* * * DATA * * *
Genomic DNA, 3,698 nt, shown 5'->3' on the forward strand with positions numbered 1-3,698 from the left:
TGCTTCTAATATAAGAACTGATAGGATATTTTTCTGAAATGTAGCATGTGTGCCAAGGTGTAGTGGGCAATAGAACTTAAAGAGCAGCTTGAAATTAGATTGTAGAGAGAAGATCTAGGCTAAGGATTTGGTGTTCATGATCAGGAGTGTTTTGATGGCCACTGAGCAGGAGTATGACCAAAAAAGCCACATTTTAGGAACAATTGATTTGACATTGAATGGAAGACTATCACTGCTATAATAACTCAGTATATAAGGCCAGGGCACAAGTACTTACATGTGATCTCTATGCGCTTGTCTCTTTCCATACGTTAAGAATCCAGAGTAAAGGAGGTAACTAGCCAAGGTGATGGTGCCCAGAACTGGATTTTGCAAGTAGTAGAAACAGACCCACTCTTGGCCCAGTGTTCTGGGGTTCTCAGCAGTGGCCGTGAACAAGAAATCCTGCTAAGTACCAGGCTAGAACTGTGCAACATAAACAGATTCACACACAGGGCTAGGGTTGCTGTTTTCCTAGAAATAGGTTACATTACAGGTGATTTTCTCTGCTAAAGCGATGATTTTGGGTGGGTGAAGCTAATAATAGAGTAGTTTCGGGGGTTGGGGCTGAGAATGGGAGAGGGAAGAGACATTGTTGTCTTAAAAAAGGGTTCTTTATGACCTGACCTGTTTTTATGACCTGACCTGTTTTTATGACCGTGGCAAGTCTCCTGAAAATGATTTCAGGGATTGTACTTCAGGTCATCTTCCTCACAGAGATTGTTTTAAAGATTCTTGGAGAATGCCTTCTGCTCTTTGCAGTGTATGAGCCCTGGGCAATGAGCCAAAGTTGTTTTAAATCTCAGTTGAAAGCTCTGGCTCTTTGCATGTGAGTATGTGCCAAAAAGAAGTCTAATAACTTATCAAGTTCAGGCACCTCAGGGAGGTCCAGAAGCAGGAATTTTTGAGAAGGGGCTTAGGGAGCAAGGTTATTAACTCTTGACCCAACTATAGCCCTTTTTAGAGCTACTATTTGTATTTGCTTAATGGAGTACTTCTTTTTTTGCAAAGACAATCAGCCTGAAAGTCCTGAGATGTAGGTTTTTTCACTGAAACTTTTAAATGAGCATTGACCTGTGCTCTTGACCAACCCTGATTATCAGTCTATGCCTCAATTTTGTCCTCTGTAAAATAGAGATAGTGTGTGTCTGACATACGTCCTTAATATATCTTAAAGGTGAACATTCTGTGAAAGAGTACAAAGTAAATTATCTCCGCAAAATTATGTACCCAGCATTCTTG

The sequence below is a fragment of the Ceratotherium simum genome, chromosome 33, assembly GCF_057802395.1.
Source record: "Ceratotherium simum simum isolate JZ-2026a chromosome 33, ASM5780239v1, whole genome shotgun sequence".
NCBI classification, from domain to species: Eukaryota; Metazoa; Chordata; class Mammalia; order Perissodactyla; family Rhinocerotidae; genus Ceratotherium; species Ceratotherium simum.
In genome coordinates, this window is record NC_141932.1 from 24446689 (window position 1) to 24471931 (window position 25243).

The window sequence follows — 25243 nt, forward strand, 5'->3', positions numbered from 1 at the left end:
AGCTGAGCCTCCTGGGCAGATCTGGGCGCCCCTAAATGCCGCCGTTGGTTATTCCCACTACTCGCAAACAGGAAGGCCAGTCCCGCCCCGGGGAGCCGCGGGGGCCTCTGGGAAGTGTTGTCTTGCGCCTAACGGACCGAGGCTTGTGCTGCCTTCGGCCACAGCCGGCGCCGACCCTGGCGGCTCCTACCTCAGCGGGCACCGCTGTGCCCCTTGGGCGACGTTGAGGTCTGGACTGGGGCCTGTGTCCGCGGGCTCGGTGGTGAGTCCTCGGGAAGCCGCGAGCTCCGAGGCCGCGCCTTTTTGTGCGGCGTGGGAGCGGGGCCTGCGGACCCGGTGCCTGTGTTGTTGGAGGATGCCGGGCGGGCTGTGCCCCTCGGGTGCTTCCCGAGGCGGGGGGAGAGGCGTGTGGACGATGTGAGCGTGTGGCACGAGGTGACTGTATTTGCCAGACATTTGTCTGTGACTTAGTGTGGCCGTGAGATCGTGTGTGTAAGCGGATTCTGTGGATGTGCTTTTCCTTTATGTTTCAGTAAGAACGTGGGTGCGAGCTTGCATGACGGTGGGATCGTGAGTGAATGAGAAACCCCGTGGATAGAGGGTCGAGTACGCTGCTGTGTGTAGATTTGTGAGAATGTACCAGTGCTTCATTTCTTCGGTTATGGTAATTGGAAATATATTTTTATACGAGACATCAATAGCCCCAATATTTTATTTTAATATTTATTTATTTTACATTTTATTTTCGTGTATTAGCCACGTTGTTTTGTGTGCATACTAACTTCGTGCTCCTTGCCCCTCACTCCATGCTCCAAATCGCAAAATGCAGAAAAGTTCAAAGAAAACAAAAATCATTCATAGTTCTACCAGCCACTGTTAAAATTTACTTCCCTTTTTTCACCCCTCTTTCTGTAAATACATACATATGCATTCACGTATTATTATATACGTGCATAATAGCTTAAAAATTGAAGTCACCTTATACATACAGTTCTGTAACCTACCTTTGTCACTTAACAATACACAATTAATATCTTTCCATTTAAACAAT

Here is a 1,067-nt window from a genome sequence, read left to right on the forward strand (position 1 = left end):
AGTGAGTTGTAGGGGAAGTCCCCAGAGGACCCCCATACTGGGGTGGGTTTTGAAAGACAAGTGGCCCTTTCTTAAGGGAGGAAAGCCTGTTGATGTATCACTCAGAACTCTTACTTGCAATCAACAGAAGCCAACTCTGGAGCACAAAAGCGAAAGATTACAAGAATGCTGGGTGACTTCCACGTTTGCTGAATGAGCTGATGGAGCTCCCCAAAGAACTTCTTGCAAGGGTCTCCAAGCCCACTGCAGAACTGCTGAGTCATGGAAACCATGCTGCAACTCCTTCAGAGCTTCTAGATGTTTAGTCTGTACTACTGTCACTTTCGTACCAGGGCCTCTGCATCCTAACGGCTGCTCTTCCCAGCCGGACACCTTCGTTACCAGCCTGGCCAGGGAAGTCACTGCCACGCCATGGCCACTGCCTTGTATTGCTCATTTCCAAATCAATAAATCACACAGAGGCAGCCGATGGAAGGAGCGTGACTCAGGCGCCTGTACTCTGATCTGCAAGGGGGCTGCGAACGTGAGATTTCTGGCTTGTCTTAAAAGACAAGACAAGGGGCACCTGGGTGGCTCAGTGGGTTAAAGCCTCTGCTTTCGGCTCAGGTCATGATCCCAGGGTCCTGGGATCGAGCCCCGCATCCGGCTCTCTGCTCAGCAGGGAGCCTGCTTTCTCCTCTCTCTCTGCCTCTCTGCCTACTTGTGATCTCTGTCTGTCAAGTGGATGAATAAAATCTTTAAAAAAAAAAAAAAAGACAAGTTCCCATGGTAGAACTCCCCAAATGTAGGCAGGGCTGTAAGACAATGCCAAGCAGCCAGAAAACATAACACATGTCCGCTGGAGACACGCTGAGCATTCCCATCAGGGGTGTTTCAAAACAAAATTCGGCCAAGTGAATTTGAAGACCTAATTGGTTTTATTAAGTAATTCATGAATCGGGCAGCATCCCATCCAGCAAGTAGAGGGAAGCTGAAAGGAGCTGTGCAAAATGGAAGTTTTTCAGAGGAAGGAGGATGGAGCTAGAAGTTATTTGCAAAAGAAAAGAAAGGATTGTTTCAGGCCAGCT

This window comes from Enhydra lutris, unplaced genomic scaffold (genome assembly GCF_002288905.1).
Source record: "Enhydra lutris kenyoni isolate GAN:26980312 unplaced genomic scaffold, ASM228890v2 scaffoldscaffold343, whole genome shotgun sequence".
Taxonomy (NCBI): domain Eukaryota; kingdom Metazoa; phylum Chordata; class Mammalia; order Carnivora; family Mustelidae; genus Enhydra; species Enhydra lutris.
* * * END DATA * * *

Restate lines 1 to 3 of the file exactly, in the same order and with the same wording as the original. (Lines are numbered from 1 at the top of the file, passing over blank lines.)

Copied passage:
Genomic DNA, 3,698 nt, shown 5'->3' on the forward strand with positions numbered 1-3,698 from the left:
TGCTTCTAATATAAGAACTGATAGGATATTTTTCTGAAATGTAGCATGTGTGCCAAGGTGTAGTGGGCAATAGAACTTAAAGAGCAGCTTGAAATTAGATTGTAGAGAGAAGATCTAGGCTAAGGATTTGGTGTTCATGATCAGGAGTGTTTTGATGGCCACTGAGCAGGAGTATGACCAAAAAAGCCACATTTTAGGAACAATTGATTTGACATTGAATGGAAGACTATCACTGCTATAATAACTCAGTATATAAGGCCAGGGCACAAGTACTTACATGTGATCTCTATGCGCTTGTCTCTTTCCATACGTTAAGAATCCAGAGTAAAGGAGGTAACTAGCCAAGGTGATGGTGCCCAGAACTGGATTTTGCAAGTAGTAGAAACAGACCCACTCTTGGCCCAGTGTTCTGGGGTTCTCAGCAGTGGCCGTGAACAAGAAATCCTGCTAAGTACCAGGCTAGAACTGTGCAACATAAACAGATTCACACACAGGGCTAGGGTTGCTGTTTTCCTAGAAATAGGTTACATTACAGGTGATTTTCTCTGCTAAAGCGATGATTTTGGGTGGGTGAAGCTAATAATAGAGTAGTTTCGGGGGTTGGGGCTGAGAATGGGAGAGGGAAGAGACATTGTTGTCTTAAAAAAGGGTTCTTTATGACCTGACCTGTTTTTATGACCTGACCTGTTTTTATGACCGTGGCAAGTCTCCTGAAAATGATTTCAGGGATTGTACTTCAGGTCATCTTCCTCACAGAGATTGTTTTAAAGATTCTTGGAGAATGCCTTCTGCTCTTTGCAGTGTATGAGCCCTGGGCAATGAGCCAAAGTTGTTTTAAATCTCAGTTGAAAGCTCTGGCTCTTTGCATGTGAGTATGTGCCAAAAAGAAGTCTAATAACTTATCAAGTTCAGGCACCTCAGGGAGGTCCAGAAGCAGGAATTTTTGAGAAGGGGCTTAGGGAGCAAGGTTATTAACTCTTGACCCAACTATAGCCCTTTTTAGAGCTACTATTTGTATTTGCTTAATGGAGTACTTCTTTTTTTGCAAAGACAATCAGCCTGAAAGTCCTGAGATGTAGGTTTTTTCACTGAAACTTTTAAATGAGCATTGACCTGTGCTCTTGACCAACCCTGATTATCAGTCTATGCCTCAATTTTGTCCTCTGTAAAATAGAGATAGTGTGTGTCTGACATACGTCCTTAATATATCTTAAAGGTGAACATTCTGTGAAAGAGTACAAAGTAAATTATCTCCGCAAAATTATGTACCCAGCATTCTTG

The sequence below is a fragment of the Ceratotherium simum genome, chromosome 33, assembly GCF_057802395.1.